We can work remotely and send emails worldwide at 3am, so why are our jobs stuck in the past? Reader Eve Hankins investigates...
Every day, 21.18 million people in the UK wake up, go to work, sit at their desks at 9am then get up again eight hours later. Yet the majority of us can access all the information we need on our laptop, iPad or smartphone, accessed at the touch of a WiFi-enabled button. Ten years ago, going into work was the only option. Technology and attitudes have changed – so why haven’t our routines?
There can’t be many of us who haven’t daydreamed about weaving our working hours around our passions, body clock and priorities rather than the other way around. Who hasn’t yearned to work a four-day week so they can pack in the odd long weekend, devote some time to learning a language or writing a book, or just wake up after the weekend feeling truly relaxed instead of still half-frazzled. Or at least dreamt of the seat on the train you’d get if your job started at 11am. Even the flexibility to have a lie-in after a few too many glasses of merlot or take a two-hour gym session in the afternoon would be a start. In fact, the flexibility to set your own pace of working life is the primary reason that 57% of female entrepreneurs gave for starting their own businesses, while 45% said it was the ability to work from home. And a recent study by a parents’ website showed that 67% of mothers would prefer a more flexible working week.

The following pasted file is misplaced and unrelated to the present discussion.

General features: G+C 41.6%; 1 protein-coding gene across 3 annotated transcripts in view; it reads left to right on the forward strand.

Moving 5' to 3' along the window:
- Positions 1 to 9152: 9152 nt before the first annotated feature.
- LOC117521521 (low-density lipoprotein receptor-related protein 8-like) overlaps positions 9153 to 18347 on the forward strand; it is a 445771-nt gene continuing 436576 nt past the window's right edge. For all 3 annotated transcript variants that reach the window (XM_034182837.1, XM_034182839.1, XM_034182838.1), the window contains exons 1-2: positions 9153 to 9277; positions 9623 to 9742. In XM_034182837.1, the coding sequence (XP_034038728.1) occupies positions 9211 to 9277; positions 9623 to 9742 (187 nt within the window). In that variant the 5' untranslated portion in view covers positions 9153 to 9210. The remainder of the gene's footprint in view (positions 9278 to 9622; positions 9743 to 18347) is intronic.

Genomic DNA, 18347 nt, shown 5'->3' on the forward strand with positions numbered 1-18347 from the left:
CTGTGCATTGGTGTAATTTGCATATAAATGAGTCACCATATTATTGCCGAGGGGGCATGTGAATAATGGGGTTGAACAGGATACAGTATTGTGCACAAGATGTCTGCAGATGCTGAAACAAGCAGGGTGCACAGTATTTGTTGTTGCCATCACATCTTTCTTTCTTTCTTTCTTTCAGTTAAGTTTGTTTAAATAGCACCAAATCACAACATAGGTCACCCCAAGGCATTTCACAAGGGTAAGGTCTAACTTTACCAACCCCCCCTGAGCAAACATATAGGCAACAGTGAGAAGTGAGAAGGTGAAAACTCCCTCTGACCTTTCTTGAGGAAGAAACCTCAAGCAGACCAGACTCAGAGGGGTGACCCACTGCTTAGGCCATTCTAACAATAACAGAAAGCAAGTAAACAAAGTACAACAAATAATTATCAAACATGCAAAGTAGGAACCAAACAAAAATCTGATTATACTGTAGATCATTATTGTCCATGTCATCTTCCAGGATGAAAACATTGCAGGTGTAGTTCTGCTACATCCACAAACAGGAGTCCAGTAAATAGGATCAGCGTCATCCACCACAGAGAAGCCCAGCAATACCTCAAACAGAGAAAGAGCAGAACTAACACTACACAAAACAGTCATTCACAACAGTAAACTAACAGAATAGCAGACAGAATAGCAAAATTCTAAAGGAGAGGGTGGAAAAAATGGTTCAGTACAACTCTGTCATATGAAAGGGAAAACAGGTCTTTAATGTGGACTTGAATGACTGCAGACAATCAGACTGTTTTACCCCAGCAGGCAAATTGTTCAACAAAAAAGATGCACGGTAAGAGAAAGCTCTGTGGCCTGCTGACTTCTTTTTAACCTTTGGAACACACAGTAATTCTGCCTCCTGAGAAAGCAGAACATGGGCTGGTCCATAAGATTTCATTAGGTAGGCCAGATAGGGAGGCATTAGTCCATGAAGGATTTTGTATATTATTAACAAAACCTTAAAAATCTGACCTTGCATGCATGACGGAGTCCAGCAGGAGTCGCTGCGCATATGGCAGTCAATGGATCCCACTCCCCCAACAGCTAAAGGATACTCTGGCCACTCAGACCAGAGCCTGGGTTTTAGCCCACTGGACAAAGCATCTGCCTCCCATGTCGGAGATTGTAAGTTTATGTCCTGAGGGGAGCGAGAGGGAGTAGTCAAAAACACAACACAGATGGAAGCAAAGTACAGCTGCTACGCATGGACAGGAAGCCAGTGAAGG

Yet the notion of working nine to five, Monday to Friday is so entrenched in our national psyche that we rarely question it. We started our five-day week as children when we headed off to school on Monday morning with our My Little Pony lunchboxes and are still following the pack – admittedly with slightly pricier bags – today. But has it become outdated? After all, in the Fifties, Prime Minister Winston Churchill was already looking ahead and foreseeing a future that would give “the working man what he’s never had – four days’ work then three days’ fun.”
Our 21st century, digital society is certainly primed to make Churchill’s (and our) dream happen but although flexitime is a government buzzword, and having more control over working hours is proven to be beneficial physically and psychologically for employees (and financially for employers), we still haven’t managed to come up with a better universal option than the standard working week.